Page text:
Anomalously high temperature, water deficit, and their interaction are predicted to be pervasive in global change scenarios. Because plants' responses to temperature and water stress typically involve decreased stomatal conductance and photosynthesis, these stressors fundamentally affect terrestrial carbon sequestration, energy balance, and ecosystem functioning. As drought continues, it may also significantly shift plant demography. Given the high and persistent uncertainty associated with terrestrial carbon, water, and energy fluxes under global change, diagnosis of plant stress and clarification of its consequences for fluxes and demography are research priorities.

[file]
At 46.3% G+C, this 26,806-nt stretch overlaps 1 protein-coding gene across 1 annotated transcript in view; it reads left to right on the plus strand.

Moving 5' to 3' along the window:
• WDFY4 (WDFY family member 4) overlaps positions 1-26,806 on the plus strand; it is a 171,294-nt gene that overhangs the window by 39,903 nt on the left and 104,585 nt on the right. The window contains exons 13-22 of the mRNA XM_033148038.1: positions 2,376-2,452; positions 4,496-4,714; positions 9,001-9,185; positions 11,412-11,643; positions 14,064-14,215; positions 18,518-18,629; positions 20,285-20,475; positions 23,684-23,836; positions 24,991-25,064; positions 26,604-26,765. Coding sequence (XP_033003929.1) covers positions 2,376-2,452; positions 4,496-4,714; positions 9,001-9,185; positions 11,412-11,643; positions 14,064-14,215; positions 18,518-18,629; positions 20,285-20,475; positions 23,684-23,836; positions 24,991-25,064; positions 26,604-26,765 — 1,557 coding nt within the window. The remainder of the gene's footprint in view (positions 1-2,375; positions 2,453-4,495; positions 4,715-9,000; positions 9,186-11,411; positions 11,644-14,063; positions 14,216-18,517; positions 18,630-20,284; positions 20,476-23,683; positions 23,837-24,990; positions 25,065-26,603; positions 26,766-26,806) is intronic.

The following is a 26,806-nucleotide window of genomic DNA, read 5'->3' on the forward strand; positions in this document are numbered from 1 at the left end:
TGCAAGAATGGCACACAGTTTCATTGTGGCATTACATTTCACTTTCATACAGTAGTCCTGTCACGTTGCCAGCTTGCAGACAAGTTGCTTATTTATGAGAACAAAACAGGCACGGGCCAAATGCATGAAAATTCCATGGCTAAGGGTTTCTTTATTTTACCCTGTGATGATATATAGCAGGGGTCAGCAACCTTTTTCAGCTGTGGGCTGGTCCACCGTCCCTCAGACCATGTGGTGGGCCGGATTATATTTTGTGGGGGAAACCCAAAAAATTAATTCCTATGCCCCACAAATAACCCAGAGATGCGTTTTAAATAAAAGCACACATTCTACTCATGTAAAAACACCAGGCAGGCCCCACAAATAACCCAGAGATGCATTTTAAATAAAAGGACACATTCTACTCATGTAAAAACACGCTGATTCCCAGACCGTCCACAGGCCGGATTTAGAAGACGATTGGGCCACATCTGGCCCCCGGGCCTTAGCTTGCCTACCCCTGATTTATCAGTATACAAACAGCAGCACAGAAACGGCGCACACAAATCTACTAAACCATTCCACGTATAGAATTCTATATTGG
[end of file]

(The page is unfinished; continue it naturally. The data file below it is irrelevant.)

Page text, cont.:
This research combines remote sensing data associated with plant physiological responses to water and temperature stress with an individual-level terrestrial biosphere model (ED2) to: (1) assess our current mechanistic understanding of plant stress in functionally and structurally diverse Californian ecosystems and (2) improve our ability to predict plant demographic change and fluxes of carbon, water, and energy in the future.
This is dissertation research conducted by Miriam Johnston.